I found a nice manzanilla at a great price here in Brooklyn – Osbourne’s – and now I have a standing order at the local wineshop for at least a case a month; we keep a bottle in the fridge and have a chilled glass before dinner. I’m not going to do anything like that with port, though. I keep a bottle of vintage tawny in the drinks cabinet and take it out two or three times a year…and always on Christmas Day, to drink with the Stilton after dinner.
Here’s a link to a book I was thinking of buying before the Portugal trip, just in case I ended up loving port as much as sherry.
I was about to ask about that! From the very little experience I have with wine, it gets…yukky…once opened. At least the rhyslings that I like do…they get…flat (not in a carbonated sense, just dull-tasting). Apparently ports don’t? How long will they keep once the bottle’s opened?
Yeah they do, although it does take longer. I’d try to finish a bottle inside of a week, and I can taste the changes on a day-to-day basis. (For a regular wine, I’d try to finish a bottle the next day.)
Because they are fortified wines, ports will keep a little longer than regular wines. But they still oxidize. They make products to remove the air from opened bottles, and that can slow the process, but you should still finish a bottle within a week or so. Try buying smaller bottles if possible.
If you aren’t hung up on the classics, there are a number of California wineries that make port from their grapes. I have a bottle of Rutherford Hill Zinfandel port that is just fantastic!!
Since you mentioned Taylor’s and Barros, I could point out that they both have websites, both of which are full of info.
Taylo’rs may be the best brand (especially for it’s fnatastically overpriced vintage port). Quinta do Noval is another candidate for greatness. If you click on the “making gret port” linky you’ll get a pretty easy to understand graphic to explain the differences between the various syles of port. The best port I have ever had was a Croft 1963. They also have an excellent introduction to the whole port story.
A suggestion for introducing friends to good port, since most people have only had cheap and nasty product and think it all tastes that bad: Serve the port with some stilton cheese and almonds (or walnuts). The combined flavors will practically cause orgasm.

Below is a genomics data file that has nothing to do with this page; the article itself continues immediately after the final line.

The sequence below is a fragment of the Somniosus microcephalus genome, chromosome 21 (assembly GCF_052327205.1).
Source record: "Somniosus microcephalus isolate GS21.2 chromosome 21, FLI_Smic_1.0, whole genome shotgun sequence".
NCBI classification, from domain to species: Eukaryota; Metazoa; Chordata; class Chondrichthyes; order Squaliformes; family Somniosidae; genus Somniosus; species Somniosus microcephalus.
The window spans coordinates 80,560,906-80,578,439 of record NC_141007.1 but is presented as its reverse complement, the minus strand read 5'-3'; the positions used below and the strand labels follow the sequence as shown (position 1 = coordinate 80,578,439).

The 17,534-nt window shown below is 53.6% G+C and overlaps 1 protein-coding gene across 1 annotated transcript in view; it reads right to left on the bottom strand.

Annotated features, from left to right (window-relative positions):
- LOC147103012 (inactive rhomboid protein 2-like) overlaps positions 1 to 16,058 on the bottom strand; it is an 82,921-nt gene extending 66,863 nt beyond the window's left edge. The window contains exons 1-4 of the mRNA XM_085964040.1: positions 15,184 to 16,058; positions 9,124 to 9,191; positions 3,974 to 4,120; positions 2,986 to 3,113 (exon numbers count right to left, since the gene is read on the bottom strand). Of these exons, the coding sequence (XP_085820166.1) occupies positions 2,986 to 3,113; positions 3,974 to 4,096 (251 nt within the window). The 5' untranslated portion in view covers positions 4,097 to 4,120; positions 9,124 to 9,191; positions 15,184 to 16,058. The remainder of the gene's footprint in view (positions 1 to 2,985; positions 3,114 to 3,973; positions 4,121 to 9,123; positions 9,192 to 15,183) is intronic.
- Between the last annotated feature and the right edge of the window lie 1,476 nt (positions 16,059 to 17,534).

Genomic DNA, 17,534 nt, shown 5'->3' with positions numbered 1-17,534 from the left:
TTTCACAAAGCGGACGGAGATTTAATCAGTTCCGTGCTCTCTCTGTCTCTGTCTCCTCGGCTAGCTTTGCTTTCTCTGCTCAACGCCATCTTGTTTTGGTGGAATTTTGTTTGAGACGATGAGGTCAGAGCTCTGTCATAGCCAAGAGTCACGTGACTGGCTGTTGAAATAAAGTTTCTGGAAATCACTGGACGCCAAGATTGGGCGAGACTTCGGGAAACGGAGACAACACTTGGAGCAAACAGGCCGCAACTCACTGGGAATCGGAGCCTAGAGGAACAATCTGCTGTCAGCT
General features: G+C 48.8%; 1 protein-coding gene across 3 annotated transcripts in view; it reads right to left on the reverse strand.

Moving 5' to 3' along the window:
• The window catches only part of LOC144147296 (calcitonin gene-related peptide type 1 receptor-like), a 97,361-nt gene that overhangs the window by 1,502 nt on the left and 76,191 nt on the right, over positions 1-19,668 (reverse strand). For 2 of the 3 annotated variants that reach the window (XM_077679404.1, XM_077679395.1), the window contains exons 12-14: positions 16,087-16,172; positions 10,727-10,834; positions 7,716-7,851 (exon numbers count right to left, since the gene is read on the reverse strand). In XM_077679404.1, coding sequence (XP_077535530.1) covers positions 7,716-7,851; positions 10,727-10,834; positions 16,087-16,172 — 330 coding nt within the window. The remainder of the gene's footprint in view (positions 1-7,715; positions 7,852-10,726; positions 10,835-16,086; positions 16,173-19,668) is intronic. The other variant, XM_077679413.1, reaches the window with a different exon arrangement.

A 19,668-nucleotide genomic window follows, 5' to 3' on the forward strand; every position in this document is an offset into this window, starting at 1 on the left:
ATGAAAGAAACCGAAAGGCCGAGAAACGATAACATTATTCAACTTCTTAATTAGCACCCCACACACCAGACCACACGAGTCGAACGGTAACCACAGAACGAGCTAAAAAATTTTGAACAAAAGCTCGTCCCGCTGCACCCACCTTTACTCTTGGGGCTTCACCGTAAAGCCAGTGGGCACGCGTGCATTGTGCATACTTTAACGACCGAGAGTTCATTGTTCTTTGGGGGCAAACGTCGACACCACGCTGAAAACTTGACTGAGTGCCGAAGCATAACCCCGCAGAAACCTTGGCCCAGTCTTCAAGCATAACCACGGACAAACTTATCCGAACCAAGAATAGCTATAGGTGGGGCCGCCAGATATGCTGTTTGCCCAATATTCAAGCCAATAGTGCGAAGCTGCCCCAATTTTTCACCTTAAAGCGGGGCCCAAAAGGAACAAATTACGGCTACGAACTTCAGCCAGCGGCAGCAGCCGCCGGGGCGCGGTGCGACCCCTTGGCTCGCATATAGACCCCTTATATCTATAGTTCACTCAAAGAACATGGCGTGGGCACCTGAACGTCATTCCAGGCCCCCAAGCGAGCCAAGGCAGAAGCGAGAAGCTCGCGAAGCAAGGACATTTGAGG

I prefer sherry to port, and agree with Ukelele Ike about the wonders therein. I’m working on a bottle of Domeq and trying to make it last, since I can’t afford $50 for another bottle right now. I’m down to my last bottle of Graham’s 20-year old port, as well, which is a real bummer, cuz I really can’t afford more of that.
I personally like ruby ports better than tawny (the little I’ve tried). I think that someone who likes tawny ports will also like sherry, although YMMV since my experience with both is limited (if I’m going to drink an after-dinner fortified wine, it’s going to be a ruby port).
Nitpicks: It’s riesling, not Rhysling, who was a Heinlein character. Also, most wines do not get better with age. Most wines peak within at most a few years of bottling. It’s only a small fraction of wines – even good ones – that are going to drink better three years out than they did one year out. This is especially true with whites, like rieslings.
I’ll just say some basics.
Port is usually considered an after dinner drink, and was historically (ie sexistly) considered a man’s drink. It would be served in a differnt room to where the dinner was served, and would be accompanied by cigars and manly talk. Port should be decanted before serving, that is poured into a decanter and left to allow sediment to settle. It is served in small wine glasses (often matching the decanter as part of a set) with each person pouring their own port and then passing the port decanter to the left (traditionally do not allow the decanter to touch the table or rest until it returns to the original pourer).
There are many varieties and styles of Port, which gets its name from the country of Portugal. Age makes a great difference to Port’s character and almost always older is better. There even exists white Port.
These days Port is most often drunk along with the cheese course, and a special reverance is heald for the combination of flavours that is Port and stilton.